The point is, Seinfeld regulars—along with supporters like the oleaginous postman Newman (Wayne Knight) and George’s highstrung parents Gerry Stiller and Estelle Harris)—have remained immune to the demands of “character development.” Those irrepressible eccentrics take Seinfeld’s trademark observational humor and make it hilarious, but also disturbing. Their pettiness and peripatetic fortunes hint at the casual insanity of modern life.
That subversive element is not likely to be found in the tributes and special issues. But finales, and the carefully orchestrated buzz around them, have always been about money, as networks and producers try to eke out the last dollar from a dying franchise. For the rights to advertise during Seinfeld's hour-long farewell, NBC is charging $2 million per 30-second spot. (Global, which simulcasts Seinfeld in Canada, is charging $145,000 per ad.) And then there’s syndication. Even as hype over the finale has gained momentum, Seinfeld’s distributor, Columbia TriStar, has been negotiating with broadcasters over the rights to its second cycle of reruns (the first cycle ends on May 14). The syndication windfall has been estimated at $2.2 billion, with Seinfeld and David (who left the show after the seventh season, but returned to help write the finale) taking home as much as $280 million each.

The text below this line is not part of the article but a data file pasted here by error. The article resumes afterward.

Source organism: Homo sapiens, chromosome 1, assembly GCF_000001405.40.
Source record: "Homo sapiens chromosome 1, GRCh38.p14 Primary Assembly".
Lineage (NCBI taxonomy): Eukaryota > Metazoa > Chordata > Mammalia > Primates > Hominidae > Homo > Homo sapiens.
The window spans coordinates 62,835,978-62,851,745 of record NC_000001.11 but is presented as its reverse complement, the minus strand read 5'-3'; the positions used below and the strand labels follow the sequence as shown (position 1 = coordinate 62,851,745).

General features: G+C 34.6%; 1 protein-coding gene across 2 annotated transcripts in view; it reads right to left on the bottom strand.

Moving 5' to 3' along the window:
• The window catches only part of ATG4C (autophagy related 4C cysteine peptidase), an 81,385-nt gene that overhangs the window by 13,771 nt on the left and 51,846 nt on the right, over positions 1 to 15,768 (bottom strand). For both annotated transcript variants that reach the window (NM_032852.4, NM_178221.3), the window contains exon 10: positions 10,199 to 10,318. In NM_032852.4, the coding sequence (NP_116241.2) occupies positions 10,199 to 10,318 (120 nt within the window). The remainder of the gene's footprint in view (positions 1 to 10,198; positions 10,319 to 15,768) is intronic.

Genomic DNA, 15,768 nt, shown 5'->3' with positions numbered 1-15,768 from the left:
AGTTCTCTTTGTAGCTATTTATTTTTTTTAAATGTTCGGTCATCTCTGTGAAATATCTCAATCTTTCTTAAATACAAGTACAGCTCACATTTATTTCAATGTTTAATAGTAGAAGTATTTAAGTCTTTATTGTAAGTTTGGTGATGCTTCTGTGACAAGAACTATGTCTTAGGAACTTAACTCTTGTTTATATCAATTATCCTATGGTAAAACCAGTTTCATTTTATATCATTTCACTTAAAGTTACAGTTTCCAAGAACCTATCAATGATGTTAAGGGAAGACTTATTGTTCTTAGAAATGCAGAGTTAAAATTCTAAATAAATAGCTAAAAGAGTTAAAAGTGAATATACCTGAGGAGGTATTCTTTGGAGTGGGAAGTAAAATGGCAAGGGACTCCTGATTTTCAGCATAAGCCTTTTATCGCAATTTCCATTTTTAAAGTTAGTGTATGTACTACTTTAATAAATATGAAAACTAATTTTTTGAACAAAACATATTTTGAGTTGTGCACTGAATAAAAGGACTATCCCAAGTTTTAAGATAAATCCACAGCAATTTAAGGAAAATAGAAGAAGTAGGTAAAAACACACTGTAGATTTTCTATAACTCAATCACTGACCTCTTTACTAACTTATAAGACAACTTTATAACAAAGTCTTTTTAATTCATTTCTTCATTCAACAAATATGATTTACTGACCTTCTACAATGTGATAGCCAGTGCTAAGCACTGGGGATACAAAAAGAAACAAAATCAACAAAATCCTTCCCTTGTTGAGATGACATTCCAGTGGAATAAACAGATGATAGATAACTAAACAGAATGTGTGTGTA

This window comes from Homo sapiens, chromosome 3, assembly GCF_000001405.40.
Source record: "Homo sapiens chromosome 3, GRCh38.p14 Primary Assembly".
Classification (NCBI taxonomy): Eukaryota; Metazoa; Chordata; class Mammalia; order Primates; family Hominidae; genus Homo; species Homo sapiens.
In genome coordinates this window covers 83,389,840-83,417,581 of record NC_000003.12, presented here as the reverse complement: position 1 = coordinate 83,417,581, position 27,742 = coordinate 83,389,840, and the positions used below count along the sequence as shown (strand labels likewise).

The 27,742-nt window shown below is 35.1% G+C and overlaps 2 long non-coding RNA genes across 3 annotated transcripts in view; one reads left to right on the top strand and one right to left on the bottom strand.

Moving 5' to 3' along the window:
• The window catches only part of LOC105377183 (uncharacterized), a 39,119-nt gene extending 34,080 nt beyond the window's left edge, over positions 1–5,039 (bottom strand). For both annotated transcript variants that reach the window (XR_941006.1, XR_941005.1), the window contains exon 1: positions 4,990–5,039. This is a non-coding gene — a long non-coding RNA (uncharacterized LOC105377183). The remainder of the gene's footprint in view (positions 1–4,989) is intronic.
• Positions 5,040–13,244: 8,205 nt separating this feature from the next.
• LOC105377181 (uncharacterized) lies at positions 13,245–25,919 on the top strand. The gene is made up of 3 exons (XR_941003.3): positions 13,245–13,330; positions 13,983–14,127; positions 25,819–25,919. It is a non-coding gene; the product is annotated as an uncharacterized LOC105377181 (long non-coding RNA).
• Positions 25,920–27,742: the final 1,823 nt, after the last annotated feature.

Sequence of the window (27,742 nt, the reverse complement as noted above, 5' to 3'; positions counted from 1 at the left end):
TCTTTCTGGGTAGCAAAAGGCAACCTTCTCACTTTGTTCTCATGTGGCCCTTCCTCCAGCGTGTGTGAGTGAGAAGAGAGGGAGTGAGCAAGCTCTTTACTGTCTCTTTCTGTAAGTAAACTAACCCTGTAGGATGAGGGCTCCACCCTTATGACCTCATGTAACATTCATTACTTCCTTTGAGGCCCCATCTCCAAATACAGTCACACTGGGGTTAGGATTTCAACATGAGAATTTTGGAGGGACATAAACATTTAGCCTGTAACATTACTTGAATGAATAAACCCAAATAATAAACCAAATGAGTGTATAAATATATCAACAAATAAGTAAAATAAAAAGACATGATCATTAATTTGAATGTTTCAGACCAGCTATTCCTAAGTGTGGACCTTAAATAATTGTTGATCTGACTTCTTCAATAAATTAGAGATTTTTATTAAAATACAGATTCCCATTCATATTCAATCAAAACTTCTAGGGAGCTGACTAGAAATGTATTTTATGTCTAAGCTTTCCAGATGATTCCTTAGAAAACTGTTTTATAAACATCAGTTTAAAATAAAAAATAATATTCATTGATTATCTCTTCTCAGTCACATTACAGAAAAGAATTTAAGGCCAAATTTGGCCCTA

That’s a lot of money, but still no reason to get too wrapped up in the fin-de-siècle fever going around these days. It all seems so unSeinfeld-ian. So how to respond to the end of the era? Here’s a suggestion: watch the finale, take a deep breath and—like the foursome did when George’s fiancée died from licking cheap envelopes— utter a half-muted, bemused “Oh.” Then maybe go grab a coffee. Remember that life goes on. And so do reruns. □
The story you want is part of the Maclean’s Archives. To access it, log in here or sign up for your free 30-day trial.
Experience anything and everything Maclean's has ever published — over 3,500 issues and 150,000 articles, images and advertisements — since 1905. Browse on your own, or explore our curated collections and timely recommendations.WATCH THIS VIDEO for highlights of everything the Maclean's Archives has to offer.